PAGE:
– Aja: I think 2020 sort of as ironic and weird and divine as it has been, and hard and difficult and a lot of suffering has taken place. I think that gave fruition to the truth-telling that we saw happening in the Bernie Sanders campaign around corporations and the ways that this country has really neglected our healthcare system and housing as a crisis, and all those things that were being championed in the movement for years. I’m a part of, we say it’s a movement not a moment, right? So I think leaning on that in 2020 was so crucial because we were like, we told you all this could happen, but there was a little bit of despair once Bernie Sanders had to step down and this was ushering itself into fruition, into the world, knowing that there was a global pandemic that was dawning upon our communities and upon our realities. And then obviously, as a cultural worker, your response is to think about, yes, what are the immediate material conditions of our people? And then how do we serve the imaginations and the hearts and minds of our people at the same time? I did a homemade poetry show that was online, streaming it before so that people could have access to medicine and thinking about herbal medicine and how we could go back to that practice. And so we saw a lot of black and brown indigenous people returning to rest and returning to their interior worlds and thinking about themselves, having the space to do that. But while also struggling in thinking and imagining ways that we could be and show up better for each other, if the government failing us. It was a painful year, but I think it really brought us into our true potential when we collectivize and work together.
– Laura: Xiuhtezcatl, to you, what about you? Take us back end of ’19, what were you up to? What were you excited about?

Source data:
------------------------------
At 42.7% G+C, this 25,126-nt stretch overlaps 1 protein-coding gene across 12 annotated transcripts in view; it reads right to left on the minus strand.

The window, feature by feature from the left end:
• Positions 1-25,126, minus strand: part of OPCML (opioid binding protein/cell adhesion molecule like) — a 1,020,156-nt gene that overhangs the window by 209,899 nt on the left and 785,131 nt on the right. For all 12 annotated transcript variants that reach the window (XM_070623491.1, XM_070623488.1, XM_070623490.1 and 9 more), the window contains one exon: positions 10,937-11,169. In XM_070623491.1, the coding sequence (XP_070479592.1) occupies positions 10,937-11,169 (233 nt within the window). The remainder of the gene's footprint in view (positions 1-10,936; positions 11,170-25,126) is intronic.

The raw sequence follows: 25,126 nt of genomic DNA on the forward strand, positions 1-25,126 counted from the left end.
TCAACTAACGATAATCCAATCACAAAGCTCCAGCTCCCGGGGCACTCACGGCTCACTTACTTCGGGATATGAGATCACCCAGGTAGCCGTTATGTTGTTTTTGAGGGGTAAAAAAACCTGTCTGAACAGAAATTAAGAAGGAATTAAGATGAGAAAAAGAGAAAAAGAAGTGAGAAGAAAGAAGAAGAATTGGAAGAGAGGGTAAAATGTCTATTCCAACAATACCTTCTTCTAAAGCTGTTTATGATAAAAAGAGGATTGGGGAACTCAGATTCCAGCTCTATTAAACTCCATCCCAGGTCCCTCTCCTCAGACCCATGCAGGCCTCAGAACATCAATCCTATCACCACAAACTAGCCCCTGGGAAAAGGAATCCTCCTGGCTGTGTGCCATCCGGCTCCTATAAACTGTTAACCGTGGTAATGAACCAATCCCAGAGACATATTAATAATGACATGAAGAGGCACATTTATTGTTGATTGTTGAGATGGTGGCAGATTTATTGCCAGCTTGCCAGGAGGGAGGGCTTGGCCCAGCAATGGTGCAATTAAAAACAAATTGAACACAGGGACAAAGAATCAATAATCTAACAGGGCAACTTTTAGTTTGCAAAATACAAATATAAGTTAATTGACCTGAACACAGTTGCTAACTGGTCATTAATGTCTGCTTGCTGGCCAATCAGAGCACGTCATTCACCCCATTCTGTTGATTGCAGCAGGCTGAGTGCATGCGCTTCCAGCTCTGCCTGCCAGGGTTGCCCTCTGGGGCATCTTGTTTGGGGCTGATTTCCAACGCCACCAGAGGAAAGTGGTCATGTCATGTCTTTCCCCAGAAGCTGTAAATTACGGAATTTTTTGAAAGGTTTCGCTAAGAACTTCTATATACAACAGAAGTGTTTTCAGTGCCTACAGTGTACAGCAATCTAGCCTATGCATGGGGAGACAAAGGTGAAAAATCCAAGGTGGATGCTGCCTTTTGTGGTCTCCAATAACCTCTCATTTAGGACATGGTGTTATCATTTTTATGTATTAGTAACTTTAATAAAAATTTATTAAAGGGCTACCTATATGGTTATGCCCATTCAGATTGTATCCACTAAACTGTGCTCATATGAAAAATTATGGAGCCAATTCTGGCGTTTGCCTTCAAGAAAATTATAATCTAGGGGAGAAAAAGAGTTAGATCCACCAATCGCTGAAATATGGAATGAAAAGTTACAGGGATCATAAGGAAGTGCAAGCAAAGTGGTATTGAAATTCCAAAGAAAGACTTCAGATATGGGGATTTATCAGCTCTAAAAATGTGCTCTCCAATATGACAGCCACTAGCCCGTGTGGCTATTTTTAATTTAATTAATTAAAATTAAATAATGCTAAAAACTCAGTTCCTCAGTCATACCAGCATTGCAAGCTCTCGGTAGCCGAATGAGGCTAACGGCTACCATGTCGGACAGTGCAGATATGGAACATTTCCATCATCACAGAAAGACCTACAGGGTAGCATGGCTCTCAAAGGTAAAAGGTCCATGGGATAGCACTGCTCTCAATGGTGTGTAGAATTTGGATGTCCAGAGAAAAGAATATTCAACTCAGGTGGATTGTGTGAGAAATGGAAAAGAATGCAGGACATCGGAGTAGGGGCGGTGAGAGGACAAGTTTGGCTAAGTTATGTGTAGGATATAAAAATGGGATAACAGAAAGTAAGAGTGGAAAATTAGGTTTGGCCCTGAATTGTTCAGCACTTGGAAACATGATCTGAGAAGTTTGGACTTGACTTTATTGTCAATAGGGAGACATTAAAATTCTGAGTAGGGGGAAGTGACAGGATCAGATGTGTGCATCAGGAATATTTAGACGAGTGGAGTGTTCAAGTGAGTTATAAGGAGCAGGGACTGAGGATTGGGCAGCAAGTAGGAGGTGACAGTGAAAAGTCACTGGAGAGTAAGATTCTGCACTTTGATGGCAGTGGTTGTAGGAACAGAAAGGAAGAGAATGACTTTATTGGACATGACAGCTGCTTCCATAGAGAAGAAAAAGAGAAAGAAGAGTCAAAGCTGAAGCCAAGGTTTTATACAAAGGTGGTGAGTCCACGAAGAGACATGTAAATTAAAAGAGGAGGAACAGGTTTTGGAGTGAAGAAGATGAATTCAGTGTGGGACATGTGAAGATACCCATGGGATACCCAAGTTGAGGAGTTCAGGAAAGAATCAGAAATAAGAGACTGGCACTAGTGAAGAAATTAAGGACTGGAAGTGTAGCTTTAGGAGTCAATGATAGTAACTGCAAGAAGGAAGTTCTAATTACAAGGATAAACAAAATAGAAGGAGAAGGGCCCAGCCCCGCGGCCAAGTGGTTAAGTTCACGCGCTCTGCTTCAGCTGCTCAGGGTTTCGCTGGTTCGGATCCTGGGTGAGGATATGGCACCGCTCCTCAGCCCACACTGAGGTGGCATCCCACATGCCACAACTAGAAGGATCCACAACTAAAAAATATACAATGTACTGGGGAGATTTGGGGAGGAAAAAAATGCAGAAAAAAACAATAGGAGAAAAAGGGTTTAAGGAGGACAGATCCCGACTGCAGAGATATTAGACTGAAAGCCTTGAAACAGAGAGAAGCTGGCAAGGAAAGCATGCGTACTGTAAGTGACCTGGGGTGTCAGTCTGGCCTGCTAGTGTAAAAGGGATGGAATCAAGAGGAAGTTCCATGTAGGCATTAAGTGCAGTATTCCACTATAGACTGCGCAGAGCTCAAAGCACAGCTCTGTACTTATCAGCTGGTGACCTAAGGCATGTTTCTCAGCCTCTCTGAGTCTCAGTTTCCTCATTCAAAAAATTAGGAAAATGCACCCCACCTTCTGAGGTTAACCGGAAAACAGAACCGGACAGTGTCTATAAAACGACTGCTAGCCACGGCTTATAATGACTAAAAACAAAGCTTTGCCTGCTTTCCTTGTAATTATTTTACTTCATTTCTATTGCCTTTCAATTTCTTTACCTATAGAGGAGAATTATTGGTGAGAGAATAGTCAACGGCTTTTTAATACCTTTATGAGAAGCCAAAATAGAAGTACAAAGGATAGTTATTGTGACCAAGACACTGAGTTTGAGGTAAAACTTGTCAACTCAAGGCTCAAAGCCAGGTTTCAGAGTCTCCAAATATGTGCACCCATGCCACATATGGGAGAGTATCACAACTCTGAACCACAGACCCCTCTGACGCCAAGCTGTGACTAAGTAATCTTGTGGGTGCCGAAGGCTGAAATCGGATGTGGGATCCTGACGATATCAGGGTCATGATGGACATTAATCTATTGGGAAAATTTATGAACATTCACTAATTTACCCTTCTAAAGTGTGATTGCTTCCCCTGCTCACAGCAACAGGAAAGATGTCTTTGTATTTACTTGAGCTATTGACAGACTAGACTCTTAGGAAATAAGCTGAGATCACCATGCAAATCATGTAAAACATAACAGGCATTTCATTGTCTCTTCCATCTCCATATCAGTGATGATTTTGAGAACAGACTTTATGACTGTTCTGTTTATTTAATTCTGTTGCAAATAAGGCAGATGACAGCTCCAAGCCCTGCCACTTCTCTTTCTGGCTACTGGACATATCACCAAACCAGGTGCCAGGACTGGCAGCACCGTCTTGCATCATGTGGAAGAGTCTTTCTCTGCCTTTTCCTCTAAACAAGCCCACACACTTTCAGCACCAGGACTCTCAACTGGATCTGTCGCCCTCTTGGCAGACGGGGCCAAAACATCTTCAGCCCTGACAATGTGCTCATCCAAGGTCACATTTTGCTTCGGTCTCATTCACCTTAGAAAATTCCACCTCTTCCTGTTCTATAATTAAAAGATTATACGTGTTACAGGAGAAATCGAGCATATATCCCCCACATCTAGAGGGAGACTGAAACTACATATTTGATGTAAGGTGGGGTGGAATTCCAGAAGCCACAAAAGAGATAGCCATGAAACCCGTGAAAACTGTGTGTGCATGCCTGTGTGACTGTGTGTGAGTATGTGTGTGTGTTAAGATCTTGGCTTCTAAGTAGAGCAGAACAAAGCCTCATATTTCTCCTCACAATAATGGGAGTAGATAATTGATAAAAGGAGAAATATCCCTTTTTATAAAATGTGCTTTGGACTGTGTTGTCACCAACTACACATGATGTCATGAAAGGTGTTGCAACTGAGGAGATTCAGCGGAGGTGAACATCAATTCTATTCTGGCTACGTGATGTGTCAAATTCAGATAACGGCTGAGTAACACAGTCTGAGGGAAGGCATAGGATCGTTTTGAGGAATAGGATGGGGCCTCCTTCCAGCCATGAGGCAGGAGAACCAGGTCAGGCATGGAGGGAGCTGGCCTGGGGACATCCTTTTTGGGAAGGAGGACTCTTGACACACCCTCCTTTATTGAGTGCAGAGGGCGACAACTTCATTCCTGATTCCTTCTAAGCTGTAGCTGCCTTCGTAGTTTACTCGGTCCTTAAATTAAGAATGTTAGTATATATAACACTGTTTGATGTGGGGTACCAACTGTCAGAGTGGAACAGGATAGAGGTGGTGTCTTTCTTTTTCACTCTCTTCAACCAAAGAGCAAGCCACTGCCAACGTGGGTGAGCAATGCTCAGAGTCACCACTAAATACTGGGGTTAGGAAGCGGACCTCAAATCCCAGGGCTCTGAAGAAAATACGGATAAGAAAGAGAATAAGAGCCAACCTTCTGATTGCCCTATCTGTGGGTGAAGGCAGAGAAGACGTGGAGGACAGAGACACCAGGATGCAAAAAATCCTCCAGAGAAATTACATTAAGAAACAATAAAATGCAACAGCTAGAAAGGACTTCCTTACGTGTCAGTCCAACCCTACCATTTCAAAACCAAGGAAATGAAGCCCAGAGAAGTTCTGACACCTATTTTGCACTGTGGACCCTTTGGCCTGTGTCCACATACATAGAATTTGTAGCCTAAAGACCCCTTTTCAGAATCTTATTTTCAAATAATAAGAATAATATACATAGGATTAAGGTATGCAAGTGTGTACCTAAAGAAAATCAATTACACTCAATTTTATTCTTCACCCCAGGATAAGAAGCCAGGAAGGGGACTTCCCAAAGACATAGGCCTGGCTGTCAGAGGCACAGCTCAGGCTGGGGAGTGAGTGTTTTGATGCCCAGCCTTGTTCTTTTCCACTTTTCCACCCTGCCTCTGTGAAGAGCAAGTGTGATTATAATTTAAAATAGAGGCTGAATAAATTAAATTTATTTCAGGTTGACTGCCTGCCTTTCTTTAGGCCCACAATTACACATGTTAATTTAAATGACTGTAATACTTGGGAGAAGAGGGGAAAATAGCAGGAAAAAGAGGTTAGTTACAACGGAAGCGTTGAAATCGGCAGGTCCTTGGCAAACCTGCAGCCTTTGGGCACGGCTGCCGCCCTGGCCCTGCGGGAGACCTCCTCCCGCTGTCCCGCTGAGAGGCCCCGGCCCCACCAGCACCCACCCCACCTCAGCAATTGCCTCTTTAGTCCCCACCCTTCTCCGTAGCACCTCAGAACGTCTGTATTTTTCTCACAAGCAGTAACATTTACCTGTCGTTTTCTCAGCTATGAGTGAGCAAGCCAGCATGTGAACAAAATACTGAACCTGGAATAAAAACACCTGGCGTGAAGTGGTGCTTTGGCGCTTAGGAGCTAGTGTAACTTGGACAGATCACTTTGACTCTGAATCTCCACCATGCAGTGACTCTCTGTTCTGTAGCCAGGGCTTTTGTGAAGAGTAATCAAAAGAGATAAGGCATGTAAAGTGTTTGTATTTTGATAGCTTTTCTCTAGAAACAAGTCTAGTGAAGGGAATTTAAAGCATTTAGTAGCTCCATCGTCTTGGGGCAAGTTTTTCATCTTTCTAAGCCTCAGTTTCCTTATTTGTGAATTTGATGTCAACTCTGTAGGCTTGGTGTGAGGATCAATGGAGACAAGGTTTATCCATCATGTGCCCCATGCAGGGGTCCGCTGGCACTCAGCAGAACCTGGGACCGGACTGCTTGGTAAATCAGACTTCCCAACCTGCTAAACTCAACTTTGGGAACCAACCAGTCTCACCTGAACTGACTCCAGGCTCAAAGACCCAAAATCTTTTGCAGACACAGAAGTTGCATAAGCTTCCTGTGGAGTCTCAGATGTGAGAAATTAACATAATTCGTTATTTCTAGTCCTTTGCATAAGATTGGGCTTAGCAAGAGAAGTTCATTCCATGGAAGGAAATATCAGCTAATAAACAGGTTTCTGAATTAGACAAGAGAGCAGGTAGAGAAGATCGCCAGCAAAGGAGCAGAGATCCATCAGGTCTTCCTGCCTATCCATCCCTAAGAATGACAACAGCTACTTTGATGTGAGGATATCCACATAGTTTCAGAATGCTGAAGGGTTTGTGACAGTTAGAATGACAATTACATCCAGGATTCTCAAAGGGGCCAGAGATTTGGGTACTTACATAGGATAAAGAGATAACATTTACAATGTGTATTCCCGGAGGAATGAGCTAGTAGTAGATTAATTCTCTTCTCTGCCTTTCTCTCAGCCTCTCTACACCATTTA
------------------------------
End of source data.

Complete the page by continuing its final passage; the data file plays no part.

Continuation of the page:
– Xiuhtezcatl: It’s wild to think about. It’s been a year since this pandemic began, but towards the end of 2019, I was sitting on a project on an album that I created with another incredible artist from South Central LA named True. And we were getting ready to begin the rollout. I had a headline show booked in New York City. We were looking at booking spaces for the album release party in the Bay Area. And so my mind was very much towards 2020 being a year where my creativity and my art combined with the organizing work that I do as far as the messaging and the stories being told within the music to really take center stage in my focus.
– Laura: What’s changed? What have you been doing since? Where are we speaking to you as well? Where are you speaking to us from?
– Xiuhtezcatl: We released the project. We played our album release show in the Bay Area on February 29th. I believe it was the week before everything started to get shut down. And I was actually ended up in Philly and basically spent the entire year in Philadelphia on the East Coast with my partner, living in a movement house with a bunch of organizers from Sunrise Movement. A lot changed and expanded both within my art, within my view of the world, within my view of my own position in relationship to these movements. And it was really fruitful.
– Laura: Favianna, to you, your work sits exactly at the juncture, that Aja kind of pointed to between the internal and the external. You said you were hoping for an internal year of working on your own work. What actually happened and how has it affected your cultural work, your artistic work?